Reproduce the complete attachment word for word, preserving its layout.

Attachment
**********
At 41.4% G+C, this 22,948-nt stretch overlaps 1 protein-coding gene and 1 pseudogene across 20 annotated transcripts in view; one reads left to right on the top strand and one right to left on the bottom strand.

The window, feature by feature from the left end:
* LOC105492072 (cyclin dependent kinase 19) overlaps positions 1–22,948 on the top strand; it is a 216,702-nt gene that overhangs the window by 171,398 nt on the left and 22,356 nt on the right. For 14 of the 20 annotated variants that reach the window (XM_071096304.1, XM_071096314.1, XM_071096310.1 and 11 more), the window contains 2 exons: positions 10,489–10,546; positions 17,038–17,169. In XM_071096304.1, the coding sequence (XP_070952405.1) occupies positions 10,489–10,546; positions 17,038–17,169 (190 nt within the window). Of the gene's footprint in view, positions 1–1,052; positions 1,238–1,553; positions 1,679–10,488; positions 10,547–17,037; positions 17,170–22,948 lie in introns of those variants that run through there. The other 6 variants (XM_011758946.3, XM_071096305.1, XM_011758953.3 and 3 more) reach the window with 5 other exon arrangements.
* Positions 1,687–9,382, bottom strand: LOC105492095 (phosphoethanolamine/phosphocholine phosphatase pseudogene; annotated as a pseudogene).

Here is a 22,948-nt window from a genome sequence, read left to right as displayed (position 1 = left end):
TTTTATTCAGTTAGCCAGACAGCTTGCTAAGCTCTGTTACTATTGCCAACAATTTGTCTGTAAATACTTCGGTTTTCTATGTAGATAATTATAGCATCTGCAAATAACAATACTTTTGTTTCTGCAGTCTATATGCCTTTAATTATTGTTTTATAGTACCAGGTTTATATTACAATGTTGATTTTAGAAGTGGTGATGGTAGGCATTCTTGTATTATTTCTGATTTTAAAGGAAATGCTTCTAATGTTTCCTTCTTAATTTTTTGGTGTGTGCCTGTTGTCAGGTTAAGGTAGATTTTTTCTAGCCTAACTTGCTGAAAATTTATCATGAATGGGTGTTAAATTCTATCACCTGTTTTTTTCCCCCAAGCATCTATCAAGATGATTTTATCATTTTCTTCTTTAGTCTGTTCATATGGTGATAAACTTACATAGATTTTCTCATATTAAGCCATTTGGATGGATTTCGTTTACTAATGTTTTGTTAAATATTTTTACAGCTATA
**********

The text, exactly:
At 41.4% G+C, this 22,948-nt stretch overlaps 1 protein-coding gene and 1 pseudogene across 20 annotated transcripts in view; one reads left to right on the top strand and one right to left on the bottom strand.

The window, feature by feature from the left end:
* LOC105492072 (cyclin dependent kinase 19) overlaps positions 1–22,948 on the top strand; it is a 216,702-nt gene that overhangs the window by 171,398 nt on the left and 22,356 nt on the right. For 14 of the 20 annotated variants that reach the window (XM_071096304.1, XM_071096314.1, XM_071096310.1 and 11 more), the window contains 2 exons: positions 10,489–10,546; positions 17,038–17,169. In XM_071096304.1, the coding sequence (XP_070952405.1) occupies positions 10,489–10,546; positions 17,038–17,169 (190 nt within the window). Of the gene's footprint in view, positions 1–1,052; positions 1,238–1,553; positions 1,679–10,488; positions 10,547–17,037; positions 17,170–22,948 lie in introns of those variants that run through there. The other 6 variants (XM_011758946.3, XM_071096305.1, XM_011758953.3 and 3 more) reach the window with 5 other exon arrangements.
* Positions 1,687–9,382, bottom strand: LOC105492095 (phosphoethanolamine/phosphocholine phosphatase pseudogene; annotated as a pseudogene).

Here is a 22,948-nt window from a genome sequence, read left to right as displayed (position 1 = left end):
TTTTATTCAGTTAGCCAGACAGCTTGCTAAGCTCTGTTACTATTGCCAACAATTTGTCTGTAAATACTTCGGTTTTCTATGTAGATAATTATAGCATCTGCAAATAACAATACTTTTGTTTCTGCAGTCTATATGCCTTTAATTATTGTTTTATAGTACCAGGTTTATATTACAATGTTGATTTTAGAAGTGGTGATGGTAGGCATTCTTGTATTATTTCTGATTTTAAAGGAAATGCTTCTAATGTTTCCTTCTTAATTTTTTGGTGTGTGCCTGTTGTCAGGTTAAGGTAGATTTTTTCTAGCCTAACTTGCTGAAAATTTATCATGAATGGGTGTTAAATTCTATCACCTGTTTTTTTCCCCCAAGCATCTATCAAGATGATTTTATCATTTTCTTCTTTAGTCTGTTCATATGGTGATAAACTTACATAGATTTTCTCATATTAAGCCATTTGGATGGATTTCGTTTACTAATGTTTTGTTAAATATTTTTACAGCTATA